How were you able to add the Mobile App Development for IBM i elective to the college’s curriculum?
Seneca College began offering professional options in the late 90’s. We were one of the first colleges to offer electives and the courses were primarily made up of professors’ interests. The process for getting the Mobile App Development for IBM i approved was lengthy. In my meeting with the department, I included my student Ma’ad and his conversion of a lab to run with LongRange. He was a great spokesperson and helped support my case for adding the course. Based on his help and performance in two of my subjects I wrote up a recommendation for a Student Leadership award and was recently informed he won this $500.00 scholarship.
This is your first semester teaching the course, how’s it going?
Because professional options are optional courses, the faculty compete for students. I had five students sign up for Mobile App Development for IBM i, and I’m happy with this number since the class is new. So far we haven’t encountered any major pitfalls, and I’ve enjoyed seeing the students excited.
How will students be evaluated?
Forty percent of a students’ grade will be based on a final project, rather than a final exam. The project is still evolving but will entail building a mobile app. I would like students to take an existing app and see what features they can add to it using LongRange’s EZI capabilities. Take for example a payroll application that has multiple spool files. Using LongRange, students could add employee pictures to file owners, include maps of customers’ location, and add telephone numbers, pictures of locations and more.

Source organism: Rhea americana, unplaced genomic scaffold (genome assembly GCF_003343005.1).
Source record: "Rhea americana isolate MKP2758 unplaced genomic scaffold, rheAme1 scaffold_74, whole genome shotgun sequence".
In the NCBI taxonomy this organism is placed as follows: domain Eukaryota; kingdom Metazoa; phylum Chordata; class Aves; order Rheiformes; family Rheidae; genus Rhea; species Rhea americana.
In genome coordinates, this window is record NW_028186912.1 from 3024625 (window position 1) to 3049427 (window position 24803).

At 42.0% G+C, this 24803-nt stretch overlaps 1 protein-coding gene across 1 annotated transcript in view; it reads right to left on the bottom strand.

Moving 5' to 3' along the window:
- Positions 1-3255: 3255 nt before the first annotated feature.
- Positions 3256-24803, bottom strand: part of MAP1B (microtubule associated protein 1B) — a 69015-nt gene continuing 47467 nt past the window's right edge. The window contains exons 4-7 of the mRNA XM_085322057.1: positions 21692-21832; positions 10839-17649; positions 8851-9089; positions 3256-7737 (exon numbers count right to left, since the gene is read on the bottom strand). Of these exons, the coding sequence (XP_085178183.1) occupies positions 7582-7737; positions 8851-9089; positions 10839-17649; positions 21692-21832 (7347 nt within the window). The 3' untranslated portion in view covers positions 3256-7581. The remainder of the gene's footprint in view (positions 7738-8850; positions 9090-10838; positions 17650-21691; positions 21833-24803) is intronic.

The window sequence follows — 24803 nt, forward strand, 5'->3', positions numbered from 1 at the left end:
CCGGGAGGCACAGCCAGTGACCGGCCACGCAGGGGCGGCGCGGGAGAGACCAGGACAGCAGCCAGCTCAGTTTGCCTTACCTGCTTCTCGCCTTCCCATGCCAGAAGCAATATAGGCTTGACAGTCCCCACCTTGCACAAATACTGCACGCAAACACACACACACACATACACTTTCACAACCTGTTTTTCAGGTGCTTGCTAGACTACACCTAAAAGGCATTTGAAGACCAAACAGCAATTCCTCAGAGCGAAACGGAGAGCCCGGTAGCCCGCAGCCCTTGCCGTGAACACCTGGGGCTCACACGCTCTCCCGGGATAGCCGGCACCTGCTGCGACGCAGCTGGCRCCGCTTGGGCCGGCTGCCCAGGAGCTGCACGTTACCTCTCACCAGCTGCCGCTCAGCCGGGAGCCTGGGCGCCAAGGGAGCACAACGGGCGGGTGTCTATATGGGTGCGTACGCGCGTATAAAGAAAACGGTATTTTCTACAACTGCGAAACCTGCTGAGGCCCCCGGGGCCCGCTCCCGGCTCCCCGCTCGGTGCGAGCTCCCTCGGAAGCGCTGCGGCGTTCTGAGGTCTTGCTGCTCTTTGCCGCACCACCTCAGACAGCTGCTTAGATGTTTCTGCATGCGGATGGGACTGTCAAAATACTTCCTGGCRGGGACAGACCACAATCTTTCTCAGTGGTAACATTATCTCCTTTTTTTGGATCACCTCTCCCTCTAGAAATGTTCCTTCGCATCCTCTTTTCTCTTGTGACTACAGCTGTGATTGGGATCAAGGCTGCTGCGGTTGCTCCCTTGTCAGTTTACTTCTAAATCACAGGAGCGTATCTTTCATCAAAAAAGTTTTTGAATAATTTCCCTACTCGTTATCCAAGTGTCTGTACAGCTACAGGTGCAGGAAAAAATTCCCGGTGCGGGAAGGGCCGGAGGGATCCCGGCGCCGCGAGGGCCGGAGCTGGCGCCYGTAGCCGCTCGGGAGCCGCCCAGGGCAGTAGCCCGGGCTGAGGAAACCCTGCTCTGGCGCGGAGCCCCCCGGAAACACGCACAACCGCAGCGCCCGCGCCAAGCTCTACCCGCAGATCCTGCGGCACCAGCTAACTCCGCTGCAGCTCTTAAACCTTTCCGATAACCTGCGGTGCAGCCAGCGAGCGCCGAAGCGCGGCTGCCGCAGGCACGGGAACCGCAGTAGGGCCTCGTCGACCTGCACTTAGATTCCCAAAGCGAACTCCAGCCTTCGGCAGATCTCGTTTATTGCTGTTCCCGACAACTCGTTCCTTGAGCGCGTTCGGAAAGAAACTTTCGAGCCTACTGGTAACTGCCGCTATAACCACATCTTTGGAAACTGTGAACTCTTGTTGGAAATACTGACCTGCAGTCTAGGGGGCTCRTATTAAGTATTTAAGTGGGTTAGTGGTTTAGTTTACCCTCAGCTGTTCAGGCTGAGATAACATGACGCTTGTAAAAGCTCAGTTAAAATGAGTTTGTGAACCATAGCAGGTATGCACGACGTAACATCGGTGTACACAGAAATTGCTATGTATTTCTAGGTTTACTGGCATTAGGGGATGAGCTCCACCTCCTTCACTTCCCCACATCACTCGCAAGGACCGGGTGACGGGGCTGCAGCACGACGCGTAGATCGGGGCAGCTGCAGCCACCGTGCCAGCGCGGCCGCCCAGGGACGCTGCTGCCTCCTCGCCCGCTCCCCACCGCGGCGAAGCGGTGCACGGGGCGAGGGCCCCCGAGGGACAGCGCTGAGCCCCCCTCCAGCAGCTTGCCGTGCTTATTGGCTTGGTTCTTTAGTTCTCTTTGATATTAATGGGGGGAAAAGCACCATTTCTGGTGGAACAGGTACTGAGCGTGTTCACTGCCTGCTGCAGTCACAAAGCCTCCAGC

What do you hope students take way from this course?
I’m hoping they develop an interest in the AS/400 and add another skillset to their employability. I want students to have an edge and hopefully this course provides that for them. No other college or university is teaching something like this.
You’re involvement with the Toronto User Group (TUG) has been mutually beneficial for your students and Seneca College.
I’ve taken students to TUG meetings and have had them present at the group’s annual conference. Interest in Seneca College grew with each presentation so I proposed moving the conference – that took place at a hotel – onto our campus. The move enabled TUG to have access to our labs and allowed conference attendees to learn about our strong AS/400 program. My hope is that Mobile App Development for IBM i students will be able to present their final project at the annual conference.
You founded the Seneca TUG Award to help promote students’ success.
Each semester a student whom demonstrates exceptional performance in the classroom and understanding of the Power Systems platform is selected for the award. Recipients typically possess a high grade point average and interest in the AS/400. The award is presented at the TUG Conference, and I write an article about each student. One recipient actually received a promotion after her employer found out she won the award!
Students who learn from Russ are well prepared for entering the workforce, and Mobile App Development for IBM i is another hopeful employment differentiator. LANSA plans to follow Russ through his journey of incorporating LongRange in his classroom, and we look forward to previewing his students’ final projects.